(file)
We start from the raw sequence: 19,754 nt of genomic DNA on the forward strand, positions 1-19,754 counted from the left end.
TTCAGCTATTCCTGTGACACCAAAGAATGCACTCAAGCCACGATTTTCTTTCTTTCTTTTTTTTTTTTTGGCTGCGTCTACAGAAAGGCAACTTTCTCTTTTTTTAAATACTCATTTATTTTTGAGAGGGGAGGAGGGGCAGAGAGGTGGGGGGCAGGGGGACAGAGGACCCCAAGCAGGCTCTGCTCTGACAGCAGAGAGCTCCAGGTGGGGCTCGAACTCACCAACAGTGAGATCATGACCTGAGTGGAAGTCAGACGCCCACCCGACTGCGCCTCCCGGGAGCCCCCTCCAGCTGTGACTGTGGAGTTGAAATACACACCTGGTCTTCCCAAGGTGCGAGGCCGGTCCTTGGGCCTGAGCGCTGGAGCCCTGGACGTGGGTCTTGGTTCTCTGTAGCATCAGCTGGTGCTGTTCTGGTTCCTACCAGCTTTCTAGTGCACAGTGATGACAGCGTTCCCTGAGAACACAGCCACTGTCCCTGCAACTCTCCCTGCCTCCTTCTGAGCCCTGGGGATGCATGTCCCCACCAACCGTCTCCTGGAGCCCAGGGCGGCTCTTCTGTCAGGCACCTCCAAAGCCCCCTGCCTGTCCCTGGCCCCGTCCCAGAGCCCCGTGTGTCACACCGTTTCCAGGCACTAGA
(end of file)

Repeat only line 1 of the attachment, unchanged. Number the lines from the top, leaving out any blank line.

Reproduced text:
We start from the raw sequence: 19,754 nt of genomic DNA on the forward strand, positions 1-19,754 counted from the left end.